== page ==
The Alaska Legislature adjourned at 11:35 pm on Day 90 (April 14th) of a 90-day session. The Republican-led House, Senate and Governor achieved many of the goals they identified going into the session in January.
- Operating Budget: With the spring revenue forecast significantly down from last fall, the legislature held the line on operating budget spending. They reduced the Governor’s requested amount of general funds by $50 million, roughly equal to last year’s authorization. ($5.789 billion GF) Overall spending in the operating budget was $9.856 billion, including General, federal and other state funds.
- Capital Budget: Governor Parnell released his capital budget plan in December 2012. This proposal totaled just under $1 billion. After releasing his budget the Governor indicated he had left $500 million “on the table” for the Legislature to spend. Following the bleak spring revenue forecast, the House and Senate majority took a more conservative approach to capital budget spending adding only an additional $280 million for projects. Notable appropriations include $95 million for the Susitna Hydro Project, $30 million for the Engineering Buildings at UAA and UAF, $38 million for deferred maintenance for the Project 80’s in Anchorage, $35 million for a residential facility at the Alaska Native Medical Center and $15 million for a new hospital in Ketchikan. Overall capital spending authorized was $2.288 billion, of which $1.23 billion was general funds.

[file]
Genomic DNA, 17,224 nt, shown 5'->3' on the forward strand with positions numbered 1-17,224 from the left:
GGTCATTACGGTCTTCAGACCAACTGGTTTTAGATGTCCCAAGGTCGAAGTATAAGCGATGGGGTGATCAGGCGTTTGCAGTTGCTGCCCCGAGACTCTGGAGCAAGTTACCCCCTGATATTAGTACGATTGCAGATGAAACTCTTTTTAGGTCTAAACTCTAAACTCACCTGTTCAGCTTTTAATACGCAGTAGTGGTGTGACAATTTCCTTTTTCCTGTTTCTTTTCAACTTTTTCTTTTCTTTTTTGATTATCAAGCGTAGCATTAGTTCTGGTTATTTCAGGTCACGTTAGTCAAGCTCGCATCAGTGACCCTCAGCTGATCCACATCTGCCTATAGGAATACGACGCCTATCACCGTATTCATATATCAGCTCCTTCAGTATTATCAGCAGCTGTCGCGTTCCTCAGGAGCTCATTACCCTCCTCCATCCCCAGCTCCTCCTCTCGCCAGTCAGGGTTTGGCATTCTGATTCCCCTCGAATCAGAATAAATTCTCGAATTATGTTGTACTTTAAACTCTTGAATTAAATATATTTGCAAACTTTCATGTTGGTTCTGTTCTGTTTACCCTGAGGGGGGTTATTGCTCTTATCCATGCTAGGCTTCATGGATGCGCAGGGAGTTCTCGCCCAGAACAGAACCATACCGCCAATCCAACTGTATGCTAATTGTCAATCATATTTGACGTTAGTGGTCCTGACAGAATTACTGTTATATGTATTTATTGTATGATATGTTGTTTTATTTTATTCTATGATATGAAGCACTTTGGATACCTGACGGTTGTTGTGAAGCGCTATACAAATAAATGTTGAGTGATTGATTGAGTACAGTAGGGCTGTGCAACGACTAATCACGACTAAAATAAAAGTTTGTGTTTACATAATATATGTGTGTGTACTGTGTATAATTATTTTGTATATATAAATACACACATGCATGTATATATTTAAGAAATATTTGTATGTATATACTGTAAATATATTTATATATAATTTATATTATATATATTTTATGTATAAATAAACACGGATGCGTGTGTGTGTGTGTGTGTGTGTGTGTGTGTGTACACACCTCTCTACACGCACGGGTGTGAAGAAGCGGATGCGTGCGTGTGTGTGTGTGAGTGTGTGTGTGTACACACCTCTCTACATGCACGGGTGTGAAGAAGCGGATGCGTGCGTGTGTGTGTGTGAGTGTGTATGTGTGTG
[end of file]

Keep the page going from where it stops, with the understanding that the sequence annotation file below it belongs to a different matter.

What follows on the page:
Realtors’ issues of interest in 2013 Session
Bill on the way to the Governor for action:
- House Bill 50 by Rep. Costello allows AHFC to finance multi unit residential housing that include commercial enterprises that could include things such as restaurants, shopping or childcare services.
- House Bill 57 by Representative Holmes amends Alaska statutes to conform to the Uniform Commissioners’ Model Entity Transaction Act, or META. The Act was put forth to help entrepreneurs and businesses have a simplified, efficient and uniform framework in place, and relieve complex and unnecessary hurdles. The bill streamlines laws that govern business transactions in Alaska, creating a uniform playbook to use.
- House Bill 76, introduced by the Governor makes changes to the unemployment insurance program. The bill provides for electronic filing, and includes language that enables the state to conform with federal requirements. HB 76 also allows the Commissioner of Labor and Workforce Development the ability to slow the growth of supplemental premiums when the UI Trust fund is sufficiently funded. Conformity with federal requirements keeps the federal premium discounts in place saving employers about $378.00 per employee. It passed the house 33-6 and the Senate 19-1.